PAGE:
What Does Money Mean To You?

What Does Money Mean To You?

Coming to the realization of what money means to you will free you to achieve your financial goals in a way that works for you.


I believe that everyone has an inherent relationship with money, a way that you relate to money as you move about the world.  Sometimes participants in my classes will lament that their relationship with money is “wrong” or “bad” but I contend that this is not a thing.  Through a combination of internal attributes and external life experiences (in other words, nature AND nurture) there is a unique way that you relate to money.  You are what you are, and with self-knowledge and a few practical tips you can begin to transform your financial life.

So what does money mean to you?

Money means security

You may acknowledge that having money means security.  You are motivated by your bank balances and like to watch your savings grow over time, maybe even logging into your accounts daily to monitor your progress.  You hate to make large purchases and may experience a panicky feeling if see your bank balance suddenly plummet.  

While you might experience the thrill of success as you watching your savings grow, the challenge for security-minded folks is enjoying the present day. Give yourself a “fun” category in your monthly budget (in an amount this is comfortable to you, of course!) as well as adding other “fun” goals like attending a high-price concert or taking a week-long trip to your long-range financial plan.  This way you can have the best of both worlds, security and fun!

Money means enjoyment

If this money personality fits you, you relate to the idea that money’s purpose is to make your life easier and more enjoyable.  Having money makes you feel powerful and in control, and if you have worked hard to earn it then why not spend it?  You can always make more money tomorrow. 

If you relate to this sentiment keep yourself in check by automating your saving and investing for long-term financial goals.  Your “live in the moment” relationship with money can be fun for you and those around you, has it a tendency of depleting your bank account and may eventually force you to acquire high-cost debt or delay long-term financial goals like buying a home.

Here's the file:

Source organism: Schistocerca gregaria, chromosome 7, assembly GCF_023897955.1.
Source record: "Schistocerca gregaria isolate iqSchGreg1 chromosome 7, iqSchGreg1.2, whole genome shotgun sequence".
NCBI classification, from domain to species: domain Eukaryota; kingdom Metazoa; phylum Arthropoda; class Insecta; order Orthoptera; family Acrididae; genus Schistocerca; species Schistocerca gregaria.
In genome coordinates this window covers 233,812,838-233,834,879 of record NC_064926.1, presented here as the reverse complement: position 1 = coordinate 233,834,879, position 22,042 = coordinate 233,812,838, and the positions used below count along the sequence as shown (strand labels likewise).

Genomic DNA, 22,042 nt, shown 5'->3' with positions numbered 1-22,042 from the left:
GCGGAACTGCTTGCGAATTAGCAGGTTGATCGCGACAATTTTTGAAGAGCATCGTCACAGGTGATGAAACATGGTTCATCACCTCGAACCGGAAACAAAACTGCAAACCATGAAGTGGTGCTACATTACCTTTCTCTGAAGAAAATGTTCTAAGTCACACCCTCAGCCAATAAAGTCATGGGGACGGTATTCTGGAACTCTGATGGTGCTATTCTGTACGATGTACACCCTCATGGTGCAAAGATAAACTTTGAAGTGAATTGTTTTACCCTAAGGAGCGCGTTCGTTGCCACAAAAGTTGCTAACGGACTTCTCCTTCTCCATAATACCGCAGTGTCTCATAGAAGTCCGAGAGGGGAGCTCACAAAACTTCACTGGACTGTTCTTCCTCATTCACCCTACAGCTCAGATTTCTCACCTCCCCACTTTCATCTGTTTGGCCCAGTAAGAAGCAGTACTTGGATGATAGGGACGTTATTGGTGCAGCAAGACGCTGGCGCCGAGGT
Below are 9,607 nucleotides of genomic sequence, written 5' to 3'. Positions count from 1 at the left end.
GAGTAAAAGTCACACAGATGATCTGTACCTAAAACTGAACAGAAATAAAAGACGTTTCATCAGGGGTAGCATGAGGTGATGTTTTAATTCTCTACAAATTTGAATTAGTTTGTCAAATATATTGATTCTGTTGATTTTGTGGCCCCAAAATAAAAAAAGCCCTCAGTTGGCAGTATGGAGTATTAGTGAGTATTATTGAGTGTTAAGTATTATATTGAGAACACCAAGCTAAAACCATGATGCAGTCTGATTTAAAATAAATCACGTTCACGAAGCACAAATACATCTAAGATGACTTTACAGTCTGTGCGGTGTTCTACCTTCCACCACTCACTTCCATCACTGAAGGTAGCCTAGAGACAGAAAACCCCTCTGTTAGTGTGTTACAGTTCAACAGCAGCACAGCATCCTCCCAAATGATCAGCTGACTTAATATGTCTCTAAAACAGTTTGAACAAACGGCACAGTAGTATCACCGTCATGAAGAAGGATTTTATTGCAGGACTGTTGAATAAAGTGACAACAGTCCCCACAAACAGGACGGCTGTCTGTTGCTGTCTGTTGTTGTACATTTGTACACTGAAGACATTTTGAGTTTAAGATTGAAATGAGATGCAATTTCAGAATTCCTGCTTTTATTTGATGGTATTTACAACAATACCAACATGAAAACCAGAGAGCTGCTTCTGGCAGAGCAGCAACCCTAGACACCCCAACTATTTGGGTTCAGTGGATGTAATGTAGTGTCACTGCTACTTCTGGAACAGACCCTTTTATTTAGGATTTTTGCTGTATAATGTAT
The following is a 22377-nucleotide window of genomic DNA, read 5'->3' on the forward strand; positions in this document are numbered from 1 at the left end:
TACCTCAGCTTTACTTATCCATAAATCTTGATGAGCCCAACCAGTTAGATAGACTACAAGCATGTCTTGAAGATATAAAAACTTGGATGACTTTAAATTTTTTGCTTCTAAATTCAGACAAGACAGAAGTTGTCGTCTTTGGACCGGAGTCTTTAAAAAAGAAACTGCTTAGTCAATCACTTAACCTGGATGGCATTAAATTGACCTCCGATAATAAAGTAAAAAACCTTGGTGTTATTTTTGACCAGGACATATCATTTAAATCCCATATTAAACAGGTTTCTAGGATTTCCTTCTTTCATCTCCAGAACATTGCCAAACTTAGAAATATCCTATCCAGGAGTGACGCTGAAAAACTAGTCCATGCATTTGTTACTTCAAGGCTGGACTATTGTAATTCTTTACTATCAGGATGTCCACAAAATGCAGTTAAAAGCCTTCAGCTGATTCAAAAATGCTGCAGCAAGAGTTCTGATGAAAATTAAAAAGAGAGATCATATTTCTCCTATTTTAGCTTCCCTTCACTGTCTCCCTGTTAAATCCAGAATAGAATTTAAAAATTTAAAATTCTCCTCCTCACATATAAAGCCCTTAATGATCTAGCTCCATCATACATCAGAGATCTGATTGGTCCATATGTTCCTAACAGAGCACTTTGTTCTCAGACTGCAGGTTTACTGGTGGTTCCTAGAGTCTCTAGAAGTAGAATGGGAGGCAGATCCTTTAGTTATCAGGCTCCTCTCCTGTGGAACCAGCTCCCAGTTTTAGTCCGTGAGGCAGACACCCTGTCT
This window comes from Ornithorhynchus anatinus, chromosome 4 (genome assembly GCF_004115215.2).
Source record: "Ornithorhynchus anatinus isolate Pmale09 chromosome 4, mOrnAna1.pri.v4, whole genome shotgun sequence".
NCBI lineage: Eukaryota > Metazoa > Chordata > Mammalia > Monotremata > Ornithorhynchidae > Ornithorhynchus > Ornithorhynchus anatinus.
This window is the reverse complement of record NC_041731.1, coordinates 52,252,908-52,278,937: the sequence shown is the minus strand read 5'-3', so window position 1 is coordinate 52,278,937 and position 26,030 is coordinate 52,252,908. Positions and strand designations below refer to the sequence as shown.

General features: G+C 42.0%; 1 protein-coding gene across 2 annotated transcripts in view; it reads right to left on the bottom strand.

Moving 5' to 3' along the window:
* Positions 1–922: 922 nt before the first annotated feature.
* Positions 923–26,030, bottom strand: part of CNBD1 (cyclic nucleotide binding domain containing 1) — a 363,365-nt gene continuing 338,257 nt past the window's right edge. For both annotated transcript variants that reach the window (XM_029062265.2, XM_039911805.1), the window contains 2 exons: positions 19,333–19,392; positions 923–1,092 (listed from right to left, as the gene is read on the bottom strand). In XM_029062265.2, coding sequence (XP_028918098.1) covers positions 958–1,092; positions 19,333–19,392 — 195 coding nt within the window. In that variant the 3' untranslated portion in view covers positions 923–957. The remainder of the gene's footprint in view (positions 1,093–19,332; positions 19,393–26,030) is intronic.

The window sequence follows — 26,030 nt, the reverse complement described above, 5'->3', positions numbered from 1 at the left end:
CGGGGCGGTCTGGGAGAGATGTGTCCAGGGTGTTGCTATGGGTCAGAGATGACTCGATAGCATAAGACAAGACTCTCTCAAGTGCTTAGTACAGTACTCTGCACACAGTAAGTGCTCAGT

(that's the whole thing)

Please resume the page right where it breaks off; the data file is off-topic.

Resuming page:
Money means stress

If you identify with this, you do not like to spend your time thinking about money and therefore avoid it.  You get by with the bare minimum “mental accounting” to know the approximate cost of a tank of gas or a cart of groceries and you avoid doing a deeper dive into your finances.  Maybe this is because you fear finding bad news and believe that you do not have the skills to fix any problem that you uncover.  But avoiding money can lead to late payments that cost you in fines and interest. 

If you are an avoider you need to take baby steps into the financial waters, no diving into the deep end for you!  Try simple acts like opening your bills as soon as you receive them and putting them in the same folder, and tracking your spending with basic tools like a notebook or a calendar.

Money means “the root of all evil”

If you relate to this phrase you may have had life experiences that taught you that money is bad, and that people who amass large fortunes most likely did something unethical to achieve that goal.  You may have internalized this feeling and therefore try not to have a relationship with money at all.  If you are on the receiving end of a large sum of money (maybe through a gift or a tax refund) you let it seep out of your hands as soon as possible. 

If you identify with this feeling try to think about the big picture goals of your life that affect those around you – do you want to own a space that your family can call home?  Do you want to avoid being a financial burden on your adult children when you are old? Creating financial goals beyond yourself that relate to your family or community and then automating your finances can help keep you on track.

Did you relate with one of the four money meanings?  More than one?  You might discover that you have more than one relationship with money and that’s okay.  Accept your relationship with money (and for transparency’s sake, mine is "money means security"), apply the tips and begin to enjoy a more peaceful relationship with money.

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